The classical Turing machine comes in a variety of different flavours. The basic version is the one first outlined by Turing, the non-deterministic version allows finite branching at every computation and in which every branch is followed, or in the probabilistic one, a single branch is randomly chosen.

A Non-deterministic turing machine provably solves exactly the same problems as the basic one, but it does it exponentially faster, and the probabilistic machines can be efficiently simulated by the basic one with polynomial slowdown.

Hence it appears that despite differences these flavours, as far as solvability goes (but not computational power) are equivalent.

What does the qualifier Quantum add here. The article in Wikipedia is not clear here on:

a. How does it differ from the classical version in terms of solvability. That is does it solve exactly the same class of problems, or do they differ in some essential aspect.

b. How do they differ in terms of computational power? The simplest guess would be exponential speedup - which would take us to non-determinsitic turing machines. Is this right?

  • Suggested reading: scottaaronson.com/democritus
    – user3164
    Jul 13 '13 at 8:35
  • This post is off-topic here: it would best fit in [cs.stackexchange.com]. Jul 15 '13 at 13:30
  • @debeaudrap: Why aren't fundamental differences in computation of philosophical interest? Jul 30 '13 at 22:57

Compare the complexity classes BQP (quantum) and BPP (classical). You might be more acquainted with P vs. NP; note that BPP ⊆ BQP and we don't know how BPP relates to NP. BPP is a probabilistic version of P. According to the BQP model of quantum computation, quantum computers are merely faster at solving some kinds of problems. I mean two things by using the very computer-sciency term 'merely faster':

  1. 'faster': because many interesting problems in computation have exponential increase in time as the input size grows, they cannot in practice be solved, except by approximation; if we can find exponential speed-ups, like Shor's algorithm, we change what is physically possible to compute (in a finite universe)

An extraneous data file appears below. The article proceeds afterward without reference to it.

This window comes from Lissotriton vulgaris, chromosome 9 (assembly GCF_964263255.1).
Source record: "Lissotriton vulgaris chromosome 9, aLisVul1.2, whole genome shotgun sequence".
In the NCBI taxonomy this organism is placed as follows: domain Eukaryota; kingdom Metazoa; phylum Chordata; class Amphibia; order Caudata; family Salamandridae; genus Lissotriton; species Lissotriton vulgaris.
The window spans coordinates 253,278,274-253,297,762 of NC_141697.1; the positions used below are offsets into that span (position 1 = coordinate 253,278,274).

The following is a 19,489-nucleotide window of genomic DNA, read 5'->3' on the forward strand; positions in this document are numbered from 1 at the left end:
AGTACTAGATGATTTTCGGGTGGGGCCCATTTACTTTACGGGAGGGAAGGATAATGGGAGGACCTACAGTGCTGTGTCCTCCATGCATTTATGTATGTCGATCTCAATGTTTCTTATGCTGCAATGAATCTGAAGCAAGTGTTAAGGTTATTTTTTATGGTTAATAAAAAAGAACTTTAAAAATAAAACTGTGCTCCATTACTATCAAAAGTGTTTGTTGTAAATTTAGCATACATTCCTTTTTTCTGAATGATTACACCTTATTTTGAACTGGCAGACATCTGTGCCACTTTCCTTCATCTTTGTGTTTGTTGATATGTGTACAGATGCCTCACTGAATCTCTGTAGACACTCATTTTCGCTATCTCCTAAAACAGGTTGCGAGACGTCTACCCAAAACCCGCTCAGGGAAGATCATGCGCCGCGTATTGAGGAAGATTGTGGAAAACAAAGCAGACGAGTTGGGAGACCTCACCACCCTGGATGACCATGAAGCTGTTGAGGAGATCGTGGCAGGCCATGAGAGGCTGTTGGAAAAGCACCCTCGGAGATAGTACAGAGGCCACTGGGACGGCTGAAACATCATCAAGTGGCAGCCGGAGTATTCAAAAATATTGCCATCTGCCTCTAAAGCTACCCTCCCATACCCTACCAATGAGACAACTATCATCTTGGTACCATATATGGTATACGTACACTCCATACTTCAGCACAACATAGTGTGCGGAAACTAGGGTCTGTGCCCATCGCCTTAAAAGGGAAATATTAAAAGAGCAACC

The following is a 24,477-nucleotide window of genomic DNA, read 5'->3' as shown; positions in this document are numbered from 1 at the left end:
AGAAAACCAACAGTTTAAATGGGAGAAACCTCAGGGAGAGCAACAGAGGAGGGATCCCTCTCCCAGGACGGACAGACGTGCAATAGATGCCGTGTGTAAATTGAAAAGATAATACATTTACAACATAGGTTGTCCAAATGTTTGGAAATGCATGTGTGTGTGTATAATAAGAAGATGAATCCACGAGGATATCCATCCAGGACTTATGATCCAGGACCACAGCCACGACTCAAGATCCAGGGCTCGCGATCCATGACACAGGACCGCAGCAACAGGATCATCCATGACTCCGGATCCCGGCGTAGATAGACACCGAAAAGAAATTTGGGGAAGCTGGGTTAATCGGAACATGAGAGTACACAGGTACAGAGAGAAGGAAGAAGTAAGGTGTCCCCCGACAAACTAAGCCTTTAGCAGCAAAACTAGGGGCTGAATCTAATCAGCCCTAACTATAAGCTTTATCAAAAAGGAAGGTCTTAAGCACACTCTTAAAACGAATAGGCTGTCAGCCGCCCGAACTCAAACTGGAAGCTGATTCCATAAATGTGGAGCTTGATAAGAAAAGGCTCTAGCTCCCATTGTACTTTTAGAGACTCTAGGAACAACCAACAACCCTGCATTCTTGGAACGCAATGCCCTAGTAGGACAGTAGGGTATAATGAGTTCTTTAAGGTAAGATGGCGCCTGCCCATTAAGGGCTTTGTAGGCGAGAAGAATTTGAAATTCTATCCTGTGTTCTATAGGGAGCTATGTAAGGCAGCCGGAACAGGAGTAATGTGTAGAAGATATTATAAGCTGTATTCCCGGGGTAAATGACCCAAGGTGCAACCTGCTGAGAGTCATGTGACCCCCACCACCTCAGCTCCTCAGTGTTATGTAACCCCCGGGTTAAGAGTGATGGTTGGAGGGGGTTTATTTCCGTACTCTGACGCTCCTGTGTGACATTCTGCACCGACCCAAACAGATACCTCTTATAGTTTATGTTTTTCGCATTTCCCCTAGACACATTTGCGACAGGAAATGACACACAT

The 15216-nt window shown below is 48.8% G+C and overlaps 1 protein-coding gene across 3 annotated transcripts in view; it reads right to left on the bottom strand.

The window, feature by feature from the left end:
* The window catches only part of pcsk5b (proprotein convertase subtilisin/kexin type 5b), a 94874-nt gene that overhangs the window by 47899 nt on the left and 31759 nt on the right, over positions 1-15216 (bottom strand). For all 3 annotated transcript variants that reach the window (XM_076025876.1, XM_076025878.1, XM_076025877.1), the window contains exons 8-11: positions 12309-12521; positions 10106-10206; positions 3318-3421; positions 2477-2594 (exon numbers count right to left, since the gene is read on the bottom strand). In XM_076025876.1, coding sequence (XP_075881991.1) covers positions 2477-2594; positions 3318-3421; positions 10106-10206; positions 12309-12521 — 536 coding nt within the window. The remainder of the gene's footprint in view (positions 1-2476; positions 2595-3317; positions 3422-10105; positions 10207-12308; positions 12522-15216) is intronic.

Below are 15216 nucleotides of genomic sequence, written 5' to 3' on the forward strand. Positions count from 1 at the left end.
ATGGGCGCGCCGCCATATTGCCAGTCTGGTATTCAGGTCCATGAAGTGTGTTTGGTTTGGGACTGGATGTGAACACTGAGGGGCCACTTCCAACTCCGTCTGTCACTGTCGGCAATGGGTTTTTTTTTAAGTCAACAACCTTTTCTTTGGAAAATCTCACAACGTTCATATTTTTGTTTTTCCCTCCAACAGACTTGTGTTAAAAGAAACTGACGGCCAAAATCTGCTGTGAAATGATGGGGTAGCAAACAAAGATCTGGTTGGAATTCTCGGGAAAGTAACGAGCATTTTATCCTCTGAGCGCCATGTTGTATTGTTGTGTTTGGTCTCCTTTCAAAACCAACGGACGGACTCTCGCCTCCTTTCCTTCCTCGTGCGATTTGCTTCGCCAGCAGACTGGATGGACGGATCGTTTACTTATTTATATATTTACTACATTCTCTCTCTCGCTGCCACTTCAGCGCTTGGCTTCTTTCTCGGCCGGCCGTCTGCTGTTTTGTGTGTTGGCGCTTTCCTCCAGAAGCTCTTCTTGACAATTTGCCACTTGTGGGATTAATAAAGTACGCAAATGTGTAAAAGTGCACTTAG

2. 'merely': there is nothing that BQP in theory can solve which BPP cannot solve

Why can BQP be faster? Well, it turns out that we can exploit physically computable 'functions', such as period-finding, which is what allows prime factoring to be in the BQP complexity class. For more, see quantum algorithm. It is not correct to view quantum computation as "trying every answer simultaneously"—this would allow solving NP problems in P time—for there is no known physical model of computation which would allow this. Now, computer scientists do talk about "what if we could solve NP problems in constant time?"; see oracle machines.

What would be a more powerful kind of computation than Turing machines? Take a look at undecidable problem. In case you're not quite familiar with decision problems, you can think of a computation which produces some complex output upon some input as, instead, a computation which takes two inputs—the input and 'attempt' at a solution—and simply gives you a 'yes' or a 'no' as output. For examples of problems that something 'stronger' than classical or [known] quantum computing might address, see list of undecidable problems.